American planners stink when it comes to designing comfortable spaces for the public. A classic example is Los Angeles’s Pershing Square, which is essentially an underground parking garage. Do Angelenos want a place where they could sit down, read the paper, get their shoes shined, perhaps listen to an impromptu concert? Well, they’re out of luck: American planners design facilities primarily for hypothetical people who don’t really exist.
Compare that with Quito’s Plaza de la Independencia (see above), where one could sit and pass an hour or two without getting hassled. You can even feed the pigeons if you want. Take the Plaza de Armas in Arequipa, Peru (see below). Instead of chasing you away for feeding the pigeons, there are native women who will sell you some birdseed for a nueva sol or two.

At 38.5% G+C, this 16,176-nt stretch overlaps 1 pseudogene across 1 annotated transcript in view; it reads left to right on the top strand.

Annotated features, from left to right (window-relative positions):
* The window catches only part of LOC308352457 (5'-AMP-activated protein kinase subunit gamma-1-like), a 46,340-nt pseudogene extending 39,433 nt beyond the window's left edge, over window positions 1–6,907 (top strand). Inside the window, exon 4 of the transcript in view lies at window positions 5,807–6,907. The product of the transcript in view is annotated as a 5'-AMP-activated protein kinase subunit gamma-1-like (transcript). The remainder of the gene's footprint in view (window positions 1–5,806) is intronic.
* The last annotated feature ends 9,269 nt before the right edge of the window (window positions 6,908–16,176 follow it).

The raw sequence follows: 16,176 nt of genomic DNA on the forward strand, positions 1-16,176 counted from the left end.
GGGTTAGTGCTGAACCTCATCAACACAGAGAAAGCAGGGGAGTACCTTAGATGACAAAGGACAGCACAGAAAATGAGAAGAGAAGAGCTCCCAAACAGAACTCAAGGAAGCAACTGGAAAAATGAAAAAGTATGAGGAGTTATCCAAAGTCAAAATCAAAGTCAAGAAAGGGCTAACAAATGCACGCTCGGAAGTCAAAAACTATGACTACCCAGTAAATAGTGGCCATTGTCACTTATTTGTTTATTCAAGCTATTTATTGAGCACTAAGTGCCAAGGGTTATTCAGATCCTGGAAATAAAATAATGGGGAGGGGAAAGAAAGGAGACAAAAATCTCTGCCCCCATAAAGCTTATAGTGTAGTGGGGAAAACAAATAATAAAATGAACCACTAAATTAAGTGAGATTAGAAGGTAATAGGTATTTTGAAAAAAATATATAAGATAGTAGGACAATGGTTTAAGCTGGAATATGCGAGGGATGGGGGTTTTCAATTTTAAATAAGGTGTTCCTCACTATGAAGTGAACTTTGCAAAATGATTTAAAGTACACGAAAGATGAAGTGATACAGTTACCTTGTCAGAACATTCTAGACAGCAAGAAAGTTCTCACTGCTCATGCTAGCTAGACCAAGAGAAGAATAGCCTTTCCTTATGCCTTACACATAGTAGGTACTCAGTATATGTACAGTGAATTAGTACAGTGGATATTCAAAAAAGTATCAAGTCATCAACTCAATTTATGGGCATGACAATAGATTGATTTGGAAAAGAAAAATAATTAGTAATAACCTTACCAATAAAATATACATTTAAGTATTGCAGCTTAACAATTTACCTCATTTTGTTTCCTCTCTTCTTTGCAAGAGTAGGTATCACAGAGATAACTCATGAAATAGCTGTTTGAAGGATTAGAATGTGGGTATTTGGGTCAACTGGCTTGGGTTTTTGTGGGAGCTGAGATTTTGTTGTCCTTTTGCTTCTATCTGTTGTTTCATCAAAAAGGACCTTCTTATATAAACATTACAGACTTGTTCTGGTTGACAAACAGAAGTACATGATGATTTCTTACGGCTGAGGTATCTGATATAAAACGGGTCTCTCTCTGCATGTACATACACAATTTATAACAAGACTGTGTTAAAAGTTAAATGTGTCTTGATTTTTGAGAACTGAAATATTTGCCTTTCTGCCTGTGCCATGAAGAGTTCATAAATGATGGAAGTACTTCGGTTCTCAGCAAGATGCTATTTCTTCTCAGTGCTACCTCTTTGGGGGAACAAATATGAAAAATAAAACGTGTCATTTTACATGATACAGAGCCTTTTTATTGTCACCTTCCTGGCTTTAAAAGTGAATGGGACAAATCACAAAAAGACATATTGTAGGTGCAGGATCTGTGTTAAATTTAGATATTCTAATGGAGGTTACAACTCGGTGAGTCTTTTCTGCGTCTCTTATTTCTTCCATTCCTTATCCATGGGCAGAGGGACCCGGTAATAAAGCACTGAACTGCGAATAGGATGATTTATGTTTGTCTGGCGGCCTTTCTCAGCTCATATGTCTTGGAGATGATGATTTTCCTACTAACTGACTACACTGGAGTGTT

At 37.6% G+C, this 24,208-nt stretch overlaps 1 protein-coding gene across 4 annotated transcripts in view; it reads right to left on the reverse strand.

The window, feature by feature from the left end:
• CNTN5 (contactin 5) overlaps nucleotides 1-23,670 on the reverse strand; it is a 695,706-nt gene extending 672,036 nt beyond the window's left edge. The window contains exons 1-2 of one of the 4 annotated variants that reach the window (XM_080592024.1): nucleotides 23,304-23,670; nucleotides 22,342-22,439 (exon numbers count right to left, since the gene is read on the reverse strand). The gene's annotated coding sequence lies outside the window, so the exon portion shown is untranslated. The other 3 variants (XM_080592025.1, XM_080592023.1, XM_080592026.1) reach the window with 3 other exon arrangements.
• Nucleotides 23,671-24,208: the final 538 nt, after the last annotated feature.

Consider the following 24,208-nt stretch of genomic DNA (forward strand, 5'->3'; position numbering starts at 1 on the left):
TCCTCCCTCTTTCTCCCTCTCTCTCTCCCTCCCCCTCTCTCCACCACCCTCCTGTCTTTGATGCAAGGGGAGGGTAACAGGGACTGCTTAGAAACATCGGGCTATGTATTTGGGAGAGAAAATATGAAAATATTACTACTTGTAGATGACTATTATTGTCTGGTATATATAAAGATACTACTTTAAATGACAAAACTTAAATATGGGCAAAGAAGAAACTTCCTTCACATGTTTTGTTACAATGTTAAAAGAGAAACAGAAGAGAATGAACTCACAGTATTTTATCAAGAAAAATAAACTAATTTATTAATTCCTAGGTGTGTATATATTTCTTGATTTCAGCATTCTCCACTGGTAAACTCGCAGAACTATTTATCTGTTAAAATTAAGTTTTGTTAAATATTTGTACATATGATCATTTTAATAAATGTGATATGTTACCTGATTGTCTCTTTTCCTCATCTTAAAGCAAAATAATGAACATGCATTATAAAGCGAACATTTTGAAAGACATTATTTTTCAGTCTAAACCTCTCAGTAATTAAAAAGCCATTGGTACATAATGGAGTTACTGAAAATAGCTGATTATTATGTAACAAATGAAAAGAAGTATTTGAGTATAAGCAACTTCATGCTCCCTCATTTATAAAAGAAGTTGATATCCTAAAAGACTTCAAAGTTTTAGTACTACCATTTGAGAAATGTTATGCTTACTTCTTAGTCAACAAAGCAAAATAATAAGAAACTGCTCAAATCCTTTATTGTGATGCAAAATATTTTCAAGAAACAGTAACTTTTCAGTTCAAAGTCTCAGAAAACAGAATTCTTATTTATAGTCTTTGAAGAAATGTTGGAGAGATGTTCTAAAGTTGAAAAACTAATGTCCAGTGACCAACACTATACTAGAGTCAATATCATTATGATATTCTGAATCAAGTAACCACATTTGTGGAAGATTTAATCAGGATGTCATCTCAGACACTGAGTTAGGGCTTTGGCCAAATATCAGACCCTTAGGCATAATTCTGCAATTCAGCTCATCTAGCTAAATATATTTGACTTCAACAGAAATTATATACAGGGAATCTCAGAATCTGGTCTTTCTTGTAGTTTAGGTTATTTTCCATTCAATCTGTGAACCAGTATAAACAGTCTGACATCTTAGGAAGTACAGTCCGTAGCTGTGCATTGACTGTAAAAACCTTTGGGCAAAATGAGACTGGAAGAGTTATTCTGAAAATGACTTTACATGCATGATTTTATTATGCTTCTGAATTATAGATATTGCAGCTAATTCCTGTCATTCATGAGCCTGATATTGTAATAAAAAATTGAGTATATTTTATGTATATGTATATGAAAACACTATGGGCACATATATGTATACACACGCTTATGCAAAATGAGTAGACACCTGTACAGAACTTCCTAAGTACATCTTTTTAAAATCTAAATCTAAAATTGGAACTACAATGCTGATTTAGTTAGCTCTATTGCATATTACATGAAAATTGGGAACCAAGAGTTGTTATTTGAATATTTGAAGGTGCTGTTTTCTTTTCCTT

Whenever I have some time to kill in Latin America, I will simply find a park bench and sit down for a while. In Cuenca’s Parque Calderón, I got into an interesting discussion with a Peruvian visiting from Cuzco. Admittedly, he was selling some pictures—and I bought some from him because I thought he was a talented artist.
I would have a hard time finding an equivalent in Los Angeles without getting panhandled or run over.
it’s the same in Mexico; i’ve spent enjoyable half hours in Colima and Chihuahua sitting in the shade, just observing the indigents and the local architecture; the squares seem to be accompanied by churches, usually… and, usually, quiet and amable…
Mexican zocalos are also favorites of mine for relaxation and people-watching.